Friday the 13th—The Complete Collection
Have there really been a dozen Friday the 13th movies made since the 1980 original introduced Jason to a screaming audience? Three decades’ worth of unassuming and bloody trash, cleverly packaged—and repackaged—throughout (3D, Freddy Krueger tie-in, “final chapters”): there’s an audience for it, obviously, so on it goes. This set comprises 12 films on 9 discs, along with a bonus disc of featurettes old and new; there’s also a 40-page collectible book and a counselor camp patch (for “real” fans, I guess). The hi-def images look good enough.
Love Is All You Need
Susanne Bier’s tragicomic soap plumbs the depths of sentimentality as a hairdresser just finishing chemotherapy loses her lunkheaded husband to a young bimbo. She’s thrown together with the widowed father of her daughter’s fiancée at their idyllic wedding in Italy….it’s not hard to see where it’s heading. Still, Bier’s ability to throw curveballs, coupled with the immense charm of Pierce Brosnan and Trine Dyrholm, make this less irritating than one might think. Too bad its original title, The Bald-Headed Hairdresser, was dropped. The movie looks spectacular on Blu-ray; extras include a Brosnan/Bier commentary and Brosnan/Bier/Dyrholm interviews.
The claim to fame of this shallow relationship comedy is the presence of Cory Monteith, who recently died of a drug overdose. The late Glee star’s presence overshadows the movie itself, which is a good thing, since director Carl Bessai doesn’t do anything interesting with his material (about pairs of siblings trying to make their way through adulthood). The Blu-ray image looks quite good.
Giuseppe Verdi’s stirring Requiem mass—his biggest non-operatic hit—is given an exciting rendition by Milan’s La Scala orchestra and chorus, superbly conducted by Daniel Barenboim. Both the chorus and the soloists (mezzo Elina Garanca, soprano Anja Harteros, bass Rene Pepe and tenor Jonas Kaufman) sound exquisite, separately and together. The hi-def image is clear; the music is crystalline in surround sound.
What began as a drama about survivors of an apocalypse fighting zombies has morphed bumpily into a drama about survivors being harassed by the undead and the living. It’s all done on a rather impressive scale, but the performers are let down by writing that’s underwhelming: television programs’ need to remain both clever and one step ahead of their audience forces viewers to swallow all sorts of improbabilities, even in a genre that thrives on such strangeness. The Blu-ray image is excellent; extras include commentaries, featurettes and deleted scenes.
Aftermath—An Inspector Banks Mystery
(BBC Home Entertainment)
British TV cop shows far outstrip their American counterparts’ dramas, as witness the Inspector Banks mysteries, of which Aftermath is one of the most compelling. In this bizarre murder mystery, Inspector Banks and his new partner, Detective Sergeant Annie Cabot, solve a series of brutal crimes while also learning to deal with each other while on the job: the acting of Stephen Thompkinson and Andrea Lowe as the detectives is dead-on while, as one of the suspects, Charlotte Riley is riveting.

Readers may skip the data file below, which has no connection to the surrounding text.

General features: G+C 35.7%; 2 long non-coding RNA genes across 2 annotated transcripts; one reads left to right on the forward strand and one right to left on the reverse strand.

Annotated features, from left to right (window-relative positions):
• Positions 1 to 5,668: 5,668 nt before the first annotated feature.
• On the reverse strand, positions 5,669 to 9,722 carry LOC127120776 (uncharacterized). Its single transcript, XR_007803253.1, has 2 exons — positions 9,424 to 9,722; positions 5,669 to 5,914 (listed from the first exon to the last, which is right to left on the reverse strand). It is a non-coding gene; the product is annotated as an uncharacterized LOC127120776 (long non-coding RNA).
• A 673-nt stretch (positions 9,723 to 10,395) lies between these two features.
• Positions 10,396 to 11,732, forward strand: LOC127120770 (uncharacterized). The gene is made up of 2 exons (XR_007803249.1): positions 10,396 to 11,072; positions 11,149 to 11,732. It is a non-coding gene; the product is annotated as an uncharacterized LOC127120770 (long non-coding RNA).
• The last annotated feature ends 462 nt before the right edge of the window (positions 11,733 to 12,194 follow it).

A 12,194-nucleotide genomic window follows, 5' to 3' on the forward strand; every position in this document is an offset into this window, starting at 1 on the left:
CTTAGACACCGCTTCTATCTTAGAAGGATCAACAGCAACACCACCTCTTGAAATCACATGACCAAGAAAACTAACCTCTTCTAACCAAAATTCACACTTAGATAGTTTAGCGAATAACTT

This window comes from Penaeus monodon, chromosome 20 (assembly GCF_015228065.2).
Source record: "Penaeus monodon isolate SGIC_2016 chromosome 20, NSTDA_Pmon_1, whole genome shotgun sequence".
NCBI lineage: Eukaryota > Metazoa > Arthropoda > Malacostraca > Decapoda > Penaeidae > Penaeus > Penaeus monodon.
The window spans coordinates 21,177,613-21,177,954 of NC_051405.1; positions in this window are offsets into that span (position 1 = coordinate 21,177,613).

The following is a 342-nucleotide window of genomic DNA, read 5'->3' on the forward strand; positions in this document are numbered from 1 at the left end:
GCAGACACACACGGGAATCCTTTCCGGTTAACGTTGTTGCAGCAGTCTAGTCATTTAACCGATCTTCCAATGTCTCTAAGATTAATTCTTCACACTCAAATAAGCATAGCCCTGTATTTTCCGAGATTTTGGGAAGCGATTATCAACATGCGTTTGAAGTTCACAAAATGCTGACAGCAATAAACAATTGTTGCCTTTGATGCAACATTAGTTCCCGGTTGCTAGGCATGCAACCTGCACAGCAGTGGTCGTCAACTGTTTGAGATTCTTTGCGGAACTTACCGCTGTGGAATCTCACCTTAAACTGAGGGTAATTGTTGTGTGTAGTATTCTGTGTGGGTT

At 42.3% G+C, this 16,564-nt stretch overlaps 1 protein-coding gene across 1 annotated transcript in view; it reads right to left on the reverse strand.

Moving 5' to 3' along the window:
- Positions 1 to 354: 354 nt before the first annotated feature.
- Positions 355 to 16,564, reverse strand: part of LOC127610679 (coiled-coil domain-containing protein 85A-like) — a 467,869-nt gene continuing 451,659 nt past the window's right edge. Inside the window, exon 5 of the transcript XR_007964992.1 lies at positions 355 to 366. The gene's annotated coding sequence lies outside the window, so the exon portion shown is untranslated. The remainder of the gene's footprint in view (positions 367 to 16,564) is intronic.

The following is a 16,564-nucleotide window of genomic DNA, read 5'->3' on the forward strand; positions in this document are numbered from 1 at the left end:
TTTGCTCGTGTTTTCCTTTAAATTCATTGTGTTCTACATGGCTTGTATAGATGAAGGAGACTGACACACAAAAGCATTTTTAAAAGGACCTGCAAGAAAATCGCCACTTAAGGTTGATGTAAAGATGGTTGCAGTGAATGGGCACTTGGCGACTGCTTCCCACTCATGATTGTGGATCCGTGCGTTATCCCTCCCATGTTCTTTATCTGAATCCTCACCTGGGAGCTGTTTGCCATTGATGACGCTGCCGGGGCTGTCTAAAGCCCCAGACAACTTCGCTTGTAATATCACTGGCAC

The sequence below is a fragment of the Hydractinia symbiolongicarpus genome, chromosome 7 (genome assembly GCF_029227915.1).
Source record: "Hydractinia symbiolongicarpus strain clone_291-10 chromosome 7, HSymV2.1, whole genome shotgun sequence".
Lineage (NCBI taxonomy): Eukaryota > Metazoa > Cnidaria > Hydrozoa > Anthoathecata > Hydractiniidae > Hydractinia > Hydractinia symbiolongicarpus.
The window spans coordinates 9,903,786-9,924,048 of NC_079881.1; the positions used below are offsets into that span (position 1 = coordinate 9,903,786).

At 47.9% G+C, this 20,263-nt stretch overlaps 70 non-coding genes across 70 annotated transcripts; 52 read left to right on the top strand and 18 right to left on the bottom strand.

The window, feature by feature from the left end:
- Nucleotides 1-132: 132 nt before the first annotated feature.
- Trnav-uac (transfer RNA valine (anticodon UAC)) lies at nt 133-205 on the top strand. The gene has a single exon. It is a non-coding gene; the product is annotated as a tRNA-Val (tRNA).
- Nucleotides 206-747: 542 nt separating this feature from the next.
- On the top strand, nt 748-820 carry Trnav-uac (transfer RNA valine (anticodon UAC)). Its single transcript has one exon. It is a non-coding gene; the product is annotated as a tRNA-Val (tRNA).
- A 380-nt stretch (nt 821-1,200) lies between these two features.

For its latest season, the patriotic soap opera has pretty much finished jettisoning the remainder of its original cast—the main survivor is the always amazing Catherine Bell—and has shored up the wives with newbies played by Brooke Shields, Ashanti and Elle McLemore, among others. The result is fairly seamless, as the predictable show continues on an unapologetically sentimental path made palatable by likeable performances. Extras include deleted scenes and bloopers.
Two forgettable thrillers show low-budget filmmaking at its most creatively stifled. 1971’s Jessica wants to be a subtle haunted house/psychological horror flick, but director John Hancock is unable to come to grips with handling his low-key story satisfyingly. Peter Bogdanovich’s 1968 debut Targets transforms a valid subject—a disturbed young man turns sniper at a drive-in—into a trashy genre film that wastes one of Boris Karloff’s final screen appearances. Targets include a Bogdanovich intro and commentary.
When Swiss scientist Albert Hofmann discovered LSD in 1943, the powerful drug was soon overtaken by side trips, so to speak, from the medical and military professions. In Martin Witz’s compelling documentary, a final interview with Hofmann (he died in 2008 at age 102) is interspersed with fantastic clips of early LSD use (in army videos) and other talking heads to create a fascinating glimpse at a drug that’s been shunned and celebrated over the decades. The lone extra is a Witz interview.
In Catherine Corsini’s hard-nosed exploration of morality in our messy modern world, an affluent young man involved in a hit-and-run, a pregnant woman who witnessed the event and the unfortunate victim’s wife are thrown together in a movie that reaches melodramatic highs and lows, sometimes in the same sequence. If the characters don’t act plausibly (the driver and witness have an improbable fling), at least Corsini puts it all on the screen, and her formidable cast—led by Raphael Personnaz (driver), Arta Dobroshi (wife) and Clotilde Hesme (witness)—make it persuasive if not entirely believable. The lone extra is a well-turned, quietly creepy short, The Piano Tuner.
Dan Sallitt’s drama about a deep brother-sister bond is never exploitative, but the straightforwardness with which he shows Matthew and Jackie’s closeness is mitigated by Sky Hirschkron’s and Tallie Medel’s stiff acting that never probes their characters in any depth. The movie’s close observation of awkward teenage sexuality is commendable, in any case. Extras are shorts by Sallitt and Hirschkron, alternate takes and clips of Medel in the web series where Sallitt discovered her.